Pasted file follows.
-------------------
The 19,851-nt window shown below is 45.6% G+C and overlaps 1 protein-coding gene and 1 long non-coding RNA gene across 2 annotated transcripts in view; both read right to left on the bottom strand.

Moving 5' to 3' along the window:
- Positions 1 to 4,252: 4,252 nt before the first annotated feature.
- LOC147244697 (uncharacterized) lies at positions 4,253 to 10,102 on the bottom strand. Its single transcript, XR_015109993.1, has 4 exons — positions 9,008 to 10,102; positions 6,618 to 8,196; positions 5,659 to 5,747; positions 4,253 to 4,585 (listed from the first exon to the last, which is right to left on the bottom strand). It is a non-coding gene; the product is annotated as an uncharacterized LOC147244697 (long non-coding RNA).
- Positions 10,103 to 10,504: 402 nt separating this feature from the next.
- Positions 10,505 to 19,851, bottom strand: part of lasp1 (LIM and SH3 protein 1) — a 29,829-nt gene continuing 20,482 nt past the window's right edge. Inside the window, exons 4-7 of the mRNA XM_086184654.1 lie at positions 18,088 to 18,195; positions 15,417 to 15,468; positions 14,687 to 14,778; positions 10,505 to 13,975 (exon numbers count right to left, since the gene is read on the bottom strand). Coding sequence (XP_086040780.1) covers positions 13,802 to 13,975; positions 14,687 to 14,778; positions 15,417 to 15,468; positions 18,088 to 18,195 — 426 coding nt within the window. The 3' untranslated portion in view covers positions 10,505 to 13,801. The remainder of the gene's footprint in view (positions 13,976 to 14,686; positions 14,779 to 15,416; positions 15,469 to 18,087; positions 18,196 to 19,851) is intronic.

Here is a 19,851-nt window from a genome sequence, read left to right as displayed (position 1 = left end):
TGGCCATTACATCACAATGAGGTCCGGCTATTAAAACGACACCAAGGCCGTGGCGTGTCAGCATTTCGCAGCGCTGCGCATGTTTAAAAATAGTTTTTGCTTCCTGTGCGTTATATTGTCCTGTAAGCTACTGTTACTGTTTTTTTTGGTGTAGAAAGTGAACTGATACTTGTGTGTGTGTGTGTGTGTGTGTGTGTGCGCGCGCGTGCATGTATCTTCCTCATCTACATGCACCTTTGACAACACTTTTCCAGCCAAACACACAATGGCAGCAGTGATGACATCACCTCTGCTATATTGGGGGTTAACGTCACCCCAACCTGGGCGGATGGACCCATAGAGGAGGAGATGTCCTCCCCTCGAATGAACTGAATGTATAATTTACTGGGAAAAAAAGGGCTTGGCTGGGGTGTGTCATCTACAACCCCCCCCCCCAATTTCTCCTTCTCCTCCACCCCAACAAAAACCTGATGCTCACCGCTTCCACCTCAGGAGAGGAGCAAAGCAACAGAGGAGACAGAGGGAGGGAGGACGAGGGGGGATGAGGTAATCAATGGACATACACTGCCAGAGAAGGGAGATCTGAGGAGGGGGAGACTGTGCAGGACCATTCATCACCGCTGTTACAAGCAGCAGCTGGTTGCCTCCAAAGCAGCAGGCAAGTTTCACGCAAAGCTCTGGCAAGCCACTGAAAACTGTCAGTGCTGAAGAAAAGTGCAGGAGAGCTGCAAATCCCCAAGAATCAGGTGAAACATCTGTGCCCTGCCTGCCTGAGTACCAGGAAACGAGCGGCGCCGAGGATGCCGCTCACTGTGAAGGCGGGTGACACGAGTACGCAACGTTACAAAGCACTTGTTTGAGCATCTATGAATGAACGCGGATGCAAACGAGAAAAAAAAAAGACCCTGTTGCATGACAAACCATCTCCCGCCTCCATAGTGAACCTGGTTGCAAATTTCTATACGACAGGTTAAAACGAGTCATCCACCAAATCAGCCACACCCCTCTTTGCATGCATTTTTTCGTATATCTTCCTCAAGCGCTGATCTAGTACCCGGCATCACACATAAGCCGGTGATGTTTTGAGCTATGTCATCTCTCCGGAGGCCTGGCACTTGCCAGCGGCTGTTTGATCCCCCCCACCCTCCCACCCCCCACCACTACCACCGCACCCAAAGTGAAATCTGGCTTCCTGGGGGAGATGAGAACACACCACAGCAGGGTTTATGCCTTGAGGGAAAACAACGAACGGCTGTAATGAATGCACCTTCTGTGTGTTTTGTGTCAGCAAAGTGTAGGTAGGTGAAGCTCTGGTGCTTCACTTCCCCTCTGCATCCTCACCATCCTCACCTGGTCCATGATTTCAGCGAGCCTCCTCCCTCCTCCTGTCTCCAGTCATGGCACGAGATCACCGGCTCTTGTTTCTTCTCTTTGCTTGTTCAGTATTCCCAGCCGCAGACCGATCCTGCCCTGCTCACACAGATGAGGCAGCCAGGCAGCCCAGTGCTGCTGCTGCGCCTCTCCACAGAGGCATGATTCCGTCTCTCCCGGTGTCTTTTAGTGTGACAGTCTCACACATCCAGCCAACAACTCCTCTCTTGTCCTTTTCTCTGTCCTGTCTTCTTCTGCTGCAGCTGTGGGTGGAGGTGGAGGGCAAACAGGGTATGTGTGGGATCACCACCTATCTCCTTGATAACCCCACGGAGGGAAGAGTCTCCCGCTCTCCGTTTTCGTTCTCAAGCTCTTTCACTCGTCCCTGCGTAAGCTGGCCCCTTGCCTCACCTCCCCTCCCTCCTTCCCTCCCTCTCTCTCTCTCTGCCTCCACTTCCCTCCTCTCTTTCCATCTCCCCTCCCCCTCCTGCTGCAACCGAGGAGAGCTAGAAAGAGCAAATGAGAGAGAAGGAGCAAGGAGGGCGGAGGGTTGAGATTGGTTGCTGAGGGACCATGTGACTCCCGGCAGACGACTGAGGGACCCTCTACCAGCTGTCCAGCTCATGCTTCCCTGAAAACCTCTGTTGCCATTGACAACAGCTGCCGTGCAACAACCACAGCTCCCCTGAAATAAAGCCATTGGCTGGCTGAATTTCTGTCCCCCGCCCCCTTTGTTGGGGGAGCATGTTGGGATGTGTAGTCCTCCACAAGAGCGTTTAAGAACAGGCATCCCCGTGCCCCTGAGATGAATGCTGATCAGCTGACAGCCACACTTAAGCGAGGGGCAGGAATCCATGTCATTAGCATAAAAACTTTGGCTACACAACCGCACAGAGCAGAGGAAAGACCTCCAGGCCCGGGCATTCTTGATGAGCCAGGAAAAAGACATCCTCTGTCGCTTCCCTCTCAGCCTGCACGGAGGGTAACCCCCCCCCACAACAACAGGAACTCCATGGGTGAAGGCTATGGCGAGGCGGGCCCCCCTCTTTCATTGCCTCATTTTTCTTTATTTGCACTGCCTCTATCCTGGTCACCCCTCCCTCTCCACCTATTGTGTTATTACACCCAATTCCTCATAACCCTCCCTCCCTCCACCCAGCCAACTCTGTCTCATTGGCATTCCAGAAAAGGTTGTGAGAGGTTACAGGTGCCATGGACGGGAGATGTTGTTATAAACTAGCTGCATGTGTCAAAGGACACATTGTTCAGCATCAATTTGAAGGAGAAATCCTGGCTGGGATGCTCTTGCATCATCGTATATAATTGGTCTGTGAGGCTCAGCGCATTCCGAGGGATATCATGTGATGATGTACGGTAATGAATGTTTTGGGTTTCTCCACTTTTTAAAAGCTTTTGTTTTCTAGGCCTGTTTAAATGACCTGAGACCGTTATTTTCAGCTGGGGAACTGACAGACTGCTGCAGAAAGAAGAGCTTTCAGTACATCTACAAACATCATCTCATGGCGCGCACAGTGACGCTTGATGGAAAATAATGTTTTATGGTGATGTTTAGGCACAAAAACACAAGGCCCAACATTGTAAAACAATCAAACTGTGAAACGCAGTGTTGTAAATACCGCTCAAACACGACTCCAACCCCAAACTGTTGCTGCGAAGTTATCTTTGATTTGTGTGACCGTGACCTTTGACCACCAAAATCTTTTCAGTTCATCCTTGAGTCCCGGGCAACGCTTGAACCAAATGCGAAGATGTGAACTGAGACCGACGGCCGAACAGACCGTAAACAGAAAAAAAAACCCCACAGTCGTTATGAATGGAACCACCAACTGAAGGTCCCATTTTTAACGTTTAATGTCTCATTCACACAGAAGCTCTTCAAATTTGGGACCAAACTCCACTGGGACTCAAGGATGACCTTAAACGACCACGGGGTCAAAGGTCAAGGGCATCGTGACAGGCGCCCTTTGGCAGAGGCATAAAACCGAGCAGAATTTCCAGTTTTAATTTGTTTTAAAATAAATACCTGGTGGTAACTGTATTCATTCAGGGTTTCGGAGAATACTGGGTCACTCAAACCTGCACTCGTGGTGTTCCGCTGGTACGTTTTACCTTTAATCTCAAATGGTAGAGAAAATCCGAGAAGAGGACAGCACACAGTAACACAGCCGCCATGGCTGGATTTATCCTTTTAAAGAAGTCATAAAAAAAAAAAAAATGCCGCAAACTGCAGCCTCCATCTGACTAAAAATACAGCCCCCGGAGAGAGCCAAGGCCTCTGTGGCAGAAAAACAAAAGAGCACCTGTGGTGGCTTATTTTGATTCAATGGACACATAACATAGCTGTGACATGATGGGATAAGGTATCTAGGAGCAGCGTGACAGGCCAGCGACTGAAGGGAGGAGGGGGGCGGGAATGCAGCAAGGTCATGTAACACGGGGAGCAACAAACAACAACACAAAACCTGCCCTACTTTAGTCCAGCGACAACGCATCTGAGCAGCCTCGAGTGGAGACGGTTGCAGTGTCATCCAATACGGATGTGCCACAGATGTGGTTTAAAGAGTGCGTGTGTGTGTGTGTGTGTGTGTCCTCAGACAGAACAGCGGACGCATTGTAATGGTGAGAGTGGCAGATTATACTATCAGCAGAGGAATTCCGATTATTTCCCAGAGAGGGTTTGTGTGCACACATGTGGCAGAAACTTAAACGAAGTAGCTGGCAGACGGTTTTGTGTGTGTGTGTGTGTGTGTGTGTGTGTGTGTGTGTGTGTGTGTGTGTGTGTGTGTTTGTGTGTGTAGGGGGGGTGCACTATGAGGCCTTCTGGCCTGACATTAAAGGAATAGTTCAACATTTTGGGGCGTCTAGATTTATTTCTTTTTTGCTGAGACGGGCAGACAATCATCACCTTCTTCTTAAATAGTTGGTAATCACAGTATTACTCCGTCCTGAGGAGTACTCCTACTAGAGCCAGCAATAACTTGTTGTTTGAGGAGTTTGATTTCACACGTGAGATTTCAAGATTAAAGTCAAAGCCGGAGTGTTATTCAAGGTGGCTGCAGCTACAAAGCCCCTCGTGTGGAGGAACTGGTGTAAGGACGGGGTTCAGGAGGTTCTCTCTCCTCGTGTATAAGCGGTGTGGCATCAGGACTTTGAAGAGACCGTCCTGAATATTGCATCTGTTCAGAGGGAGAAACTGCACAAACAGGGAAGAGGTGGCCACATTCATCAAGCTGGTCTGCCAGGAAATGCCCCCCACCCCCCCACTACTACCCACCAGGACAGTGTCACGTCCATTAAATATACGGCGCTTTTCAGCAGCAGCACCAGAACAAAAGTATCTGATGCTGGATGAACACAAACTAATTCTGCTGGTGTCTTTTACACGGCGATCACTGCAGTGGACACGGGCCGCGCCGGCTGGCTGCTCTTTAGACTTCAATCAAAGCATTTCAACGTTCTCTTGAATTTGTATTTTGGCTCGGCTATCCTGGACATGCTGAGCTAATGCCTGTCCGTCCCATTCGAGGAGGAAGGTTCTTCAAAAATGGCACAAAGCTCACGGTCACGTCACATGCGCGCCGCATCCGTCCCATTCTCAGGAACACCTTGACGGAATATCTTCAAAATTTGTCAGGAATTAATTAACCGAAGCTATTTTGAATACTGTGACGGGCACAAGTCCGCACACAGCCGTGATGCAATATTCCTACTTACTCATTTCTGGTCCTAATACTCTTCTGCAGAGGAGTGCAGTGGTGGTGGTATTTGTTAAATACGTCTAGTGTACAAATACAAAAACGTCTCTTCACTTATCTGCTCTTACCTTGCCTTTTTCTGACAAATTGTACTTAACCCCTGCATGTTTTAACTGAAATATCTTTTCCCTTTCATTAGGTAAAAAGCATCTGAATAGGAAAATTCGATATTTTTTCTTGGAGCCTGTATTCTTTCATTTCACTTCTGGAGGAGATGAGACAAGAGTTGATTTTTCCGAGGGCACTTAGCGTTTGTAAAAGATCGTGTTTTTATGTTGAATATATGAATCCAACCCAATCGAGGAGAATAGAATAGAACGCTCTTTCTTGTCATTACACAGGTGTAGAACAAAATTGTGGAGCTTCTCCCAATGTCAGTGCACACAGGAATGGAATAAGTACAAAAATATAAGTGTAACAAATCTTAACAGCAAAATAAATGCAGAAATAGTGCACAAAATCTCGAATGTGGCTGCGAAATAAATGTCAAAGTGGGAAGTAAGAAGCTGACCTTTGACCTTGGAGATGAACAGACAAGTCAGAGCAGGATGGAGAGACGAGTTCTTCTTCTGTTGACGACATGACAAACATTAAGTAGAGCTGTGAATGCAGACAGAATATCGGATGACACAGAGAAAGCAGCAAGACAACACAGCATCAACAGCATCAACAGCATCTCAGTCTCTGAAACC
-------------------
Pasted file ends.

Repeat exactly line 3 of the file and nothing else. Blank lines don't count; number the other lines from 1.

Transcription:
- Positions 1 to 4,252: 4,252 nt before the first annotated feature.